Bad code means more bugs, more bugs means less customer success. Customers express dissatisfaction due to problems such as a subpar user experience and reliability issues. However, due to the suboptimal development pace and the unpredictable development process, the initially agreed-upon deadlines get postponed. As a result, customers are compelled to wait for extended periods, leading to mounting frustration. This frustration eventually prompts users to abandon the product or service. An escalation in bugs and issues directly impacts customer support operations. As the frequency of problems rises, so does the influx of support tickets, consequently driving up operational costs.

Technical debt cost = $2000 / month (Add support resources, without reduction of customers left)

4.2. Summarize

$20,000 + $1000 + $5000 + $2000 = $28,000 per month spent because of technical debt. Which is $336,000 per year!!!.

Examples of technical debt

Subject Type Impact Negative Impact On
Not knowing fundamentals of used tools Unintentional High Cost, quality, team morale
Not keeping up with current industry standards Unintentional High Cost, quality, team morale
Relying on outdated technology Unintentional High Cost, innovation, competitiveness
Neglecting code documentation Unintentional Moderate Maintainability, onboarding, team productivity
Ignoring scalability considerations Unintentional High Future development, user experience, cost
Failing to perform proper testing Unintentional High Bugs, user satisfaction, reputation
Neglecting security measures Unintentional High Data breaches, user trust, legal repercussions
Doing MVP without following coding standards Intentional Low Quality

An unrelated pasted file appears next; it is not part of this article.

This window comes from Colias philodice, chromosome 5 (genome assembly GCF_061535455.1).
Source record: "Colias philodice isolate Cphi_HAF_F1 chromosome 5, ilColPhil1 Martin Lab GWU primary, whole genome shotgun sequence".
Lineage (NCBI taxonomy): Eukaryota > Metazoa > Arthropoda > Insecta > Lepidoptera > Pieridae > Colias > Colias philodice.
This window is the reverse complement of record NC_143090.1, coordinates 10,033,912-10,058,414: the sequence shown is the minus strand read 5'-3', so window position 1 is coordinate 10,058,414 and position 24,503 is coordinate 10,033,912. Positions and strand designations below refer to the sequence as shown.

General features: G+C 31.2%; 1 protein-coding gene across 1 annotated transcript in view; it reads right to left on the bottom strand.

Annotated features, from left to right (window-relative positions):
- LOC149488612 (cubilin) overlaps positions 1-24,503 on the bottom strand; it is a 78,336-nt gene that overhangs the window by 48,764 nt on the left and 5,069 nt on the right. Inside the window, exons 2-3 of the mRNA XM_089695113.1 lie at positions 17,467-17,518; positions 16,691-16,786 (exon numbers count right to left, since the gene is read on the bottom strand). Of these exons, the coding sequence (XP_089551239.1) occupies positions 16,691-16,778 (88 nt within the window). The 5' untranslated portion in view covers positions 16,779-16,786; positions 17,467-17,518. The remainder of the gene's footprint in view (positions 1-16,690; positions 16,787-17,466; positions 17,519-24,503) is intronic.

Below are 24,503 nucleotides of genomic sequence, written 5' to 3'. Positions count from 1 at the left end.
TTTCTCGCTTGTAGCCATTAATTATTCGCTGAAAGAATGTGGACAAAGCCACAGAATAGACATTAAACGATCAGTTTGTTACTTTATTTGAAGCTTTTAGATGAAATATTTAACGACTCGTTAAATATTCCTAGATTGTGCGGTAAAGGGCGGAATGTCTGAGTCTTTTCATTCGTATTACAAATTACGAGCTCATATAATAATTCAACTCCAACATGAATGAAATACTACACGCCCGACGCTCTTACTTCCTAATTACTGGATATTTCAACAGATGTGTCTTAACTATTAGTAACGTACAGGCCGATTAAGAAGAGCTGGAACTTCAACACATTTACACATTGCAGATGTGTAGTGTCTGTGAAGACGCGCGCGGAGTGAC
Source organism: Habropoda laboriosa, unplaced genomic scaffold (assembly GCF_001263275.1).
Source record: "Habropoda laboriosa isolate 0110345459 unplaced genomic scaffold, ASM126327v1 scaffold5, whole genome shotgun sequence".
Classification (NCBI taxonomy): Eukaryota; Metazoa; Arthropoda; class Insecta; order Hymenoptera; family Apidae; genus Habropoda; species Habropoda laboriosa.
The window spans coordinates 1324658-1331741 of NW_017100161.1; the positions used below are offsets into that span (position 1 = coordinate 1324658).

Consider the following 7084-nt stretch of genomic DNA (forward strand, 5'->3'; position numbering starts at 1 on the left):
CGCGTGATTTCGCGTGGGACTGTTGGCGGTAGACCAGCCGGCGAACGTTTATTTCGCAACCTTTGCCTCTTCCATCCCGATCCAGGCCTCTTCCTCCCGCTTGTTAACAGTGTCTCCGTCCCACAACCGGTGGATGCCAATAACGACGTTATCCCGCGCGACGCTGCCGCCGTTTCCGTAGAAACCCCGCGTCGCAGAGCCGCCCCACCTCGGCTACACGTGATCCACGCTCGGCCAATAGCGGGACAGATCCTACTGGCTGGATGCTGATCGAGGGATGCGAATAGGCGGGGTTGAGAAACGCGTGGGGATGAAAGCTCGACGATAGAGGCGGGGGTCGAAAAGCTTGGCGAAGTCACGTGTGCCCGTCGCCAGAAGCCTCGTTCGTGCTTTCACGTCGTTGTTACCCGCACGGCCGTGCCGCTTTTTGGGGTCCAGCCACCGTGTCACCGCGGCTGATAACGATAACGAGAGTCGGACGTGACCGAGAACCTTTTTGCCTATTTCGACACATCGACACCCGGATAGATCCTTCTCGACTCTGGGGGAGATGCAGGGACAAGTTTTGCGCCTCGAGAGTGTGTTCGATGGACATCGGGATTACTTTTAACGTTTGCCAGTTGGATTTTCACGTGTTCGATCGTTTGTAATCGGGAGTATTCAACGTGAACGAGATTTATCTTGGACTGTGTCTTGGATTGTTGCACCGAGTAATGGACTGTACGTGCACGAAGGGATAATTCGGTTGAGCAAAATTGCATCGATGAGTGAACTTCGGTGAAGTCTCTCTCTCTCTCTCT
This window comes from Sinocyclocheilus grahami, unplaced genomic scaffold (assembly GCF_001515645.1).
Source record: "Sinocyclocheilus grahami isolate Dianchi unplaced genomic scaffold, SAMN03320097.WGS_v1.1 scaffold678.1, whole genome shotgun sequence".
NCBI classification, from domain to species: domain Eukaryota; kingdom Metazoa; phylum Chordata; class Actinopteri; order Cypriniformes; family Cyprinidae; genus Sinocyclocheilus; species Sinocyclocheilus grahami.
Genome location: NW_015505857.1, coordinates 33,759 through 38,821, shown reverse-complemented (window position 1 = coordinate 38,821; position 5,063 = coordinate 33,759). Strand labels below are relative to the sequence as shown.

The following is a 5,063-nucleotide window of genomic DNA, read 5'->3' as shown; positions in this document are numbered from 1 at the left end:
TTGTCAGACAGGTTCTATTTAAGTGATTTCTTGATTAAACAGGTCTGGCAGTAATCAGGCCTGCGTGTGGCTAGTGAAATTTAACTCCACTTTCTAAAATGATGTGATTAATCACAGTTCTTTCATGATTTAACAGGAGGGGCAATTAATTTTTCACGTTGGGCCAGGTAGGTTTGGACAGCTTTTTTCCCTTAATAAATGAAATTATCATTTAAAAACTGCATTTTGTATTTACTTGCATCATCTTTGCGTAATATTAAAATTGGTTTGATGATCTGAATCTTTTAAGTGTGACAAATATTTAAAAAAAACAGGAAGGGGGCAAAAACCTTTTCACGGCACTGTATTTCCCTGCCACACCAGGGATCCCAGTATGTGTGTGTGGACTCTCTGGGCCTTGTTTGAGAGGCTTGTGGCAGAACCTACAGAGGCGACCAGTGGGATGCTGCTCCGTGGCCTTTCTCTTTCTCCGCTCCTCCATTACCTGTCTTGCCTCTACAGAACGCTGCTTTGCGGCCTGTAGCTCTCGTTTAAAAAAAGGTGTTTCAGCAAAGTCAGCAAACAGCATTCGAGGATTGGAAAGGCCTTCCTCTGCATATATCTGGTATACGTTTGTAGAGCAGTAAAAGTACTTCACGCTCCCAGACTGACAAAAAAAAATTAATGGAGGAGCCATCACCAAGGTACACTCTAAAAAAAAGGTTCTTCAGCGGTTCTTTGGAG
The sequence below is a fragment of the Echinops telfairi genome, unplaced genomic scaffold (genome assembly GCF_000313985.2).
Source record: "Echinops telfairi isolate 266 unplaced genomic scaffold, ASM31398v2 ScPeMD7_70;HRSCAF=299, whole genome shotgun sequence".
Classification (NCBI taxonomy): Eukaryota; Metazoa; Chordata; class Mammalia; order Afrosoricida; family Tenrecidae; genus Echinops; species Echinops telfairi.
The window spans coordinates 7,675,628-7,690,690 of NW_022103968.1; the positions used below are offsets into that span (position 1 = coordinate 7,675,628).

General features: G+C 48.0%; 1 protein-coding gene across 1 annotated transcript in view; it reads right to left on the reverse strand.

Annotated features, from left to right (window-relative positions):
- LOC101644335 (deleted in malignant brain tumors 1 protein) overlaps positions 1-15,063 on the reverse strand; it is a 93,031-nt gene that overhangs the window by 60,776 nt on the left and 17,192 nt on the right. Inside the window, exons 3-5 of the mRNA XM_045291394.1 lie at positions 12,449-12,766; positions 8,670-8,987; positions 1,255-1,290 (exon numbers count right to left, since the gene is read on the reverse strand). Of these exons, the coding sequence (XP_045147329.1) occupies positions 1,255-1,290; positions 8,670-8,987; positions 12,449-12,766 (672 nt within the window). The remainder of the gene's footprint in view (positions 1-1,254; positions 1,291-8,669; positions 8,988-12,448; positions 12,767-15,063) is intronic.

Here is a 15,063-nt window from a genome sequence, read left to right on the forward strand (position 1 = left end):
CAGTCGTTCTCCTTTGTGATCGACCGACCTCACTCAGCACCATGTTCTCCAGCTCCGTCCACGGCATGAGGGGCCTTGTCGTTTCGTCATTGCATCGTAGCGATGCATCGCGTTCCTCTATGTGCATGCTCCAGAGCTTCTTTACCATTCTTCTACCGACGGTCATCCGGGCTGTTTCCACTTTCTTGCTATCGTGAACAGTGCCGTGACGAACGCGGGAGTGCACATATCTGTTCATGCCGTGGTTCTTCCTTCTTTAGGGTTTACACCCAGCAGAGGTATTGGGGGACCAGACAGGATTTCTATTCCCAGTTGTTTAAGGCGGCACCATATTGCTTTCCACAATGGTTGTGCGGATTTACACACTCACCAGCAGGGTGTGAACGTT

Delaying refactoring Intentional Moderate Maintainability, technical debt accumulation
Opting for quick fixes instead of thorough solutions Intentional High Technical debt accumulation, long-term stability
Not discussing technical debt within the team Both High Cost, quality, team morale
Rushing development without proper planning Both High Quality, scope changes, missed deadlines
Neglecting continuous integration and deployment Unintentional High Deployment issues, reduced development efficiency
Over-architecting the system Unintentional High Development complexity, maintenance challenges
Not involving end-users during development Unintentional High Mismatched features, user dissatisfaction
Ignoring performance optimization Unintentional High Slow application, user dissatisfaction
Not aligning with business goals and user needs Unintentional High Reduced value, poor user engagement
Failing to adapt to changing technology trends Unintentional High Technological obsolescence, competitive disadvantage
Neglecting code reviews and peer feedback Unintentional High Quality, code maintainability, team collaboration
Not considering cross-platform compatibility Unintentional High Limited user reach, development inefficiencies